National Standard Spring/Summer 2001
This is a FANTASTIC list, and extremely well-sourced. Here are the 10 pro-NSA arguments which get demolished:
- NSA surveillance is legal.
- If I’ve done nothing wrong, I have nothing to hide. So why should I care about any of this?
- But the media says the NSA only collects my “phone metadata,” so I’m safe.
- Aren’t there are already checks and balances in our system to protect us against NSA overreach?
- But I trust Obama (Bush, the next president) on this.
- But don’t private companies like Facebook already have access to and share a lot of my personal data? So what’s wrong with the government having it, too?
- All this surveillance is distasteful and maybe even illegal, but isn’t it necessary to keep us safe? Isn’t it for our own good? Haven’t times changed and shouldn’t we acknowledge that?
- Terrorists are everywhere and dangerous.
- We’ve stayed safe. Doesn’t that just prove all the government efforts have worked?
- But doesn’t protecting America come first — before anything?
I’ve got 0, perfect color vision it says, nice, specially since i am quite short-sighted :)
"We live in a society in which monogamous pairing is the norm.
We’re taught to desire and seek one other person – namely, our “soulmate,” the one person who will make us whole and happy. And supposedly, when we find that person, we will no longer have desires for others.
This kind of thinking is what Dean Spade calls the “romance myth” – the heterosexual monogamous romance that all women should naturally desire.
Because we are socialized in a culture that teaches us that monogamy is right and natural, monogamy is often not a conscious choice for people, but is more of a default for how to be in relationships.”
- an educational article that is important in the times when mono-normativity is just another platform for discrimination, even less critically assessed than hetero-normativity.
“The key rhetorical device for TED talks is a combination of epiphany and personal testimony (an “epiphimony” if you like ) through which the speaker shares a personal journey of insight and realisation, its triumphs and tribulations.
What is it that the TED audience hopes to get from this? A vicarious insight, a fleeting moment of wonder, an inkling that maybe it’s all going to work out after all? A spiritual buzz?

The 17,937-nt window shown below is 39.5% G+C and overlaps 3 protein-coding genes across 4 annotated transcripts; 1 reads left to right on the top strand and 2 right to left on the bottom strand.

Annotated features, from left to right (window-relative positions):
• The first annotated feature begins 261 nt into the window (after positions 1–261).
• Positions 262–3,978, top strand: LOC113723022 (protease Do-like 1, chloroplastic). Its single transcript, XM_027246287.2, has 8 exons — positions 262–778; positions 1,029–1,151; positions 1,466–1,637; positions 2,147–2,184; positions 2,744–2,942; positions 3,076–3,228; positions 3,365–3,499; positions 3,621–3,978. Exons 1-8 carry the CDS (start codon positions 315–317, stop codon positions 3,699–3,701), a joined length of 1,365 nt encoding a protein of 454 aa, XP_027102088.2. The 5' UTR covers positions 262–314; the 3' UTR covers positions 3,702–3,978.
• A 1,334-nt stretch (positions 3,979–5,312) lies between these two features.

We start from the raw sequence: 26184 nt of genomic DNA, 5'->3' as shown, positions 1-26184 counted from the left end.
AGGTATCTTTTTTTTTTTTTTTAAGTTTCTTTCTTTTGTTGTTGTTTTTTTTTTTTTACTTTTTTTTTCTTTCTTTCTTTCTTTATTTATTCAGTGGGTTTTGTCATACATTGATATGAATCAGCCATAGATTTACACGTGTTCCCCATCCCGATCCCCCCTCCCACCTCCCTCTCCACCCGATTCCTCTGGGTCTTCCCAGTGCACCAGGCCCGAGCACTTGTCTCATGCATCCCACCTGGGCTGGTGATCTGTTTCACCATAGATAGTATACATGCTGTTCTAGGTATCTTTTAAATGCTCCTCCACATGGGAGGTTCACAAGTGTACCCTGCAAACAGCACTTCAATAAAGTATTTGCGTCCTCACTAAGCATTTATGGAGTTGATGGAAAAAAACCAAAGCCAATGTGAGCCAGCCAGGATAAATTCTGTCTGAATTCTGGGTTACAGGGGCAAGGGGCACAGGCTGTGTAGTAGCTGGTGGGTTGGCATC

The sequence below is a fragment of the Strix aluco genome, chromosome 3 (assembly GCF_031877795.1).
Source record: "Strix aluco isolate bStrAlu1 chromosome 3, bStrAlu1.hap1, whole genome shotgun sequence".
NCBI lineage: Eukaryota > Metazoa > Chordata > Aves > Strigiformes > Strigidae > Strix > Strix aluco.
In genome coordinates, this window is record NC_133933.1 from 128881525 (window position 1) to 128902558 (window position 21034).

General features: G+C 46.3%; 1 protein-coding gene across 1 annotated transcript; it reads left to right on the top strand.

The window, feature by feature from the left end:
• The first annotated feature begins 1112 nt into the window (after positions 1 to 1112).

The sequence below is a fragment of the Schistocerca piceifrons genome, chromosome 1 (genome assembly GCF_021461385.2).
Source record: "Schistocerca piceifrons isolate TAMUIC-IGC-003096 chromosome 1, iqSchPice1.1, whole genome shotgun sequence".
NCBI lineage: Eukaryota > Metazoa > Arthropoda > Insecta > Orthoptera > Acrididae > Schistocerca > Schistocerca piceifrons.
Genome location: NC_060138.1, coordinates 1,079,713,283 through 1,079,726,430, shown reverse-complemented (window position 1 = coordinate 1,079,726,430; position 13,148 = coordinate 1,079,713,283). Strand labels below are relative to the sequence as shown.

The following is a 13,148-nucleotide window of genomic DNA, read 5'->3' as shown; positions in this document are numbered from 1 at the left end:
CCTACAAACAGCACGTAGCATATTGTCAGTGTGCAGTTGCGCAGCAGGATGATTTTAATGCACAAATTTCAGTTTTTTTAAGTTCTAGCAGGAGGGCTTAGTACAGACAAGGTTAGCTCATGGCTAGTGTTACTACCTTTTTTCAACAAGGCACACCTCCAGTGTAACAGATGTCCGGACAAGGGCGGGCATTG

I’m sorry but this fails to meet the challenges that we are supposedly here to confront. These are complicated and difficult and are not given to tidy just-so solutions. They don’t care about anyone’s experience of optimism. Given the stakes, making our best and brightest waste their time – and the audience’s time – dancing like infomercial hosts is too high a price. It is cynical.
If we really want transformation, we have to slog through the hard stuff (history, economics, philosophy, art, ambiguities, contradictions). Bracketing it off to the side to focus just on technology, or just on innovation, actually prevents transformation.
Instead of dumbing-down the future, we need to raise the level of general understanding to the level of complexity of the systems in which we are embedded and which are embedded in us. This is not about “personal stories of inspiration”, it’s about the difficult and uncertain work of demystification and reconceptualisation: the hard stuff that really changes how we think. More Copernicus, less Tony Robbins.
At a societal level, the bottom line is if we invest in things that make us feel good but which don’t work, and don’t invest in things that don’t make us feel good but which may solve problems, then our fate is that it will just get harder to feel good about not solving problems.
In this case the placebo is worse than ineffective, it’s harmful. It’s divertsyour interest, enthusiasm and outrage until it’s absorbed into this black hole of affectation.
Keep calm and carry on “innovating” … is that the real message of TED? To me that’s not inspirational, it’s cynical.”